The Seward Webbs, whose Shelbourne farms, in New England, is the ideal country place in the world, have a lovely winter golf course that lies over a frozen lake. When the land is passed and the player reaches the lake she has her caddy slip on skates, and the two strike out after the ball. The tools required for golf on ice are the oval and flat ones. The round and pointed sticks and clubs are not needed. There are no obstructions on the ice like fences, but there are snowdrifts that require a frequent lofting of the ball. In fact, for golf on ice a particular science is required. The average player would strike straight ahead and be obliged to come back and, finally, waste more time in returning than would be allowed for a good game.
Back upon the Rockefeller country places that adjoin each other in the Tarrytown region there is a lovely spot that nestles quietly enough in the hills to tempt another Rip Van Winkle to lie down for a long slumber. To this spot the golf craze has penetrated, and a little house has been put up for the players. They gather in her as though in a clubhouse, get warm, eat little luncheons, and start out upon the chase across the ice. They can easily cover twenty-five miles in an afternoon’s golfing on ice.
Expert Girl Golfers
Hitherto the Meadow Brook Club people (who entertained the Duke of Marlborough on the hunt when he was here, and who bring their guests from the Pacific coast every fall for the hunting) have languished during the deep-snow season; but this fall the waters nearest them, the sound, the bay, the open bit of harbor, wherever there is a strip of ice, have been called into play for ice golfing. There may be as many links as one pleases, according to their newest rules, all to be decided the day before by a committee, which is governed by the state of the weather and the ice.
Golfing upon the ice is a special sport with the young millionairesses and debutantes. They have opportunity for so many pretty poses. Nothing is more graceful than skating, and the playing of a game upon the ice is bewitchingly becoming.
A very clever ice golfer is Miss Amy Bend, the very blond, baby-faced young woman, in her second or third season, who is reported engaged to Mr. Willie K. Vanderbilt. Miss Bend golfs in the Shelbourne Farms house parties and at the many country places where she is a guest this winter.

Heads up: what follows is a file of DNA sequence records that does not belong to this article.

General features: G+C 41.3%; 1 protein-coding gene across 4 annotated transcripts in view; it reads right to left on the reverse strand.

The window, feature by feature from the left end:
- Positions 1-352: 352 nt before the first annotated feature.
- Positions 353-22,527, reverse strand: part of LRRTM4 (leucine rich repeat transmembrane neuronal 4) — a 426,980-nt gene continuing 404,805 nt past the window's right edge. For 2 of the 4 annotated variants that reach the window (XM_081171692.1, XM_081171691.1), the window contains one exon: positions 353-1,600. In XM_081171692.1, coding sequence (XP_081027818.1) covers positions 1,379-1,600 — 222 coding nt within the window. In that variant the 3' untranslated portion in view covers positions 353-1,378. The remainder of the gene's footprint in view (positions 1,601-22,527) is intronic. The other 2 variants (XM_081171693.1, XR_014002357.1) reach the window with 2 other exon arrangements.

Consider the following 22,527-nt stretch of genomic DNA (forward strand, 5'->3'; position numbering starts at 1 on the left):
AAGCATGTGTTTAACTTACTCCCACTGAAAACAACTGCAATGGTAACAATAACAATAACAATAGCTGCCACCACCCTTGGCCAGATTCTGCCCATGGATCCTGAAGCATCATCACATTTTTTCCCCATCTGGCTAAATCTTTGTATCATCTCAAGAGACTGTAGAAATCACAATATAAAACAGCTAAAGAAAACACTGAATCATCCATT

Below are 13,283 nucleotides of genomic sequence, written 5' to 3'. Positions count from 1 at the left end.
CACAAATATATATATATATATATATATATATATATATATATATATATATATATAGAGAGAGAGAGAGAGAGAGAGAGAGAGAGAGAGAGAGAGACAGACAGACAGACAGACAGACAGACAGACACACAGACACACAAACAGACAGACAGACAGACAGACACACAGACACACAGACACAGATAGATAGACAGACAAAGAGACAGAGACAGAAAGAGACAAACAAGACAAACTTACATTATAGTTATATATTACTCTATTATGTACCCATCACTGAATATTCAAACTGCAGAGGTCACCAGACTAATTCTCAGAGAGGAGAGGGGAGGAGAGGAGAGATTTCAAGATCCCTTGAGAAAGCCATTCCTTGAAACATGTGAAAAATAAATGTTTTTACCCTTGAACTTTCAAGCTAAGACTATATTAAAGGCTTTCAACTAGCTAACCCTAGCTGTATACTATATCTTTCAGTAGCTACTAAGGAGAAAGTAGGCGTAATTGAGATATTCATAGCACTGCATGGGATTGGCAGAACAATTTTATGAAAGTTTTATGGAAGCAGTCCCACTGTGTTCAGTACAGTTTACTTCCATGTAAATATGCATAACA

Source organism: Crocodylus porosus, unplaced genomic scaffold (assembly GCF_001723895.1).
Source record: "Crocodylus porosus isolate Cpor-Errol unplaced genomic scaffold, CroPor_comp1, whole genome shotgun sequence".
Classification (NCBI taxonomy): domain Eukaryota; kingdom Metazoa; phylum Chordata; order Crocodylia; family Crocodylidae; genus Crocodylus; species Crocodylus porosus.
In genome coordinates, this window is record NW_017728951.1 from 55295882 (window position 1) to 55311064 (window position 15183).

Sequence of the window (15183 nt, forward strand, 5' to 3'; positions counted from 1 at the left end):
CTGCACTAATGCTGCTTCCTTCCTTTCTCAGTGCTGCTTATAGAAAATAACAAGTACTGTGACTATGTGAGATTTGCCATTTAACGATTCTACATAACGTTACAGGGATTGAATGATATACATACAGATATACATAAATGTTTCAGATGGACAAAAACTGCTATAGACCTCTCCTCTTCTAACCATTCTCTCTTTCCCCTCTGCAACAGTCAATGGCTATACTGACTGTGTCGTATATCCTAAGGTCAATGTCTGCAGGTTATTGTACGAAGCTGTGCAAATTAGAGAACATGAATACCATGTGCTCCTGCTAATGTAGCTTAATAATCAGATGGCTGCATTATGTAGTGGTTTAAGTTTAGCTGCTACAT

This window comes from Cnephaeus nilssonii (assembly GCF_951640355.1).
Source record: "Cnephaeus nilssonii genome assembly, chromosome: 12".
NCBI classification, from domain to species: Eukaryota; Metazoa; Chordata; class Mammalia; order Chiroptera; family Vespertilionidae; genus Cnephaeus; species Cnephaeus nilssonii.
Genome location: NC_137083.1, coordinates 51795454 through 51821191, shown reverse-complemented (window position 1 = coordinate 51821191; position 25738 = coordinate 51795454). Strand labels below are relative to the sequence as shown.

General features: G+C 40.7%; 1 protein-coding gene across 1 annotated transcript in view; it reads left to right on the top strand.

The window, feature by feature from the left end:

Mrs. Ogden Mills and Mrs. Burke-Roche, both of which beautiful matrons are the mothers of twins, skate a great deal, with their children with them. Mrs. Burke-Roche, with her two sturdy boys, and Mrs. Mills, with her pretty little girls, can be seen skating every pleasant day. Their favorite spot is a club ground in New York City, upon which there will soon be built a set of golf links.
The Western young women who own large country places, like Miss Florence Pullman, have a way of their own in planning links.
A short time ago a professional golf linker who was engaged to lay out links at Lenox visited Miss Pullman’s country place in the West to get ideas from her. Her course is a very pretty one, and differs from others in having the tee holes situated in the prettiest portions of the ground. This is contrary to rule, as beauty of scenery is supposed to detract too much from one’s interest at the teeing time. If Miss Pullman follows the new winter golf fad, and has links upon the ice, she will doubtless invent a new way of making the golf links novel.
There is a certain young heiress in this country. She is a Western girl, though cosmopolitan, having lived all over the world, and she is original in taste. A short time ago, when the lake upon her country place where she went for the December holiday began to freeze, she began lamenting that she could not play golf on ice. “I hear they are doing it at Fifi’s country place,” said she, mentioning the nickname of a girl well known in society, and I don’t see why I can’t do the same.”
An Heiress’ Dream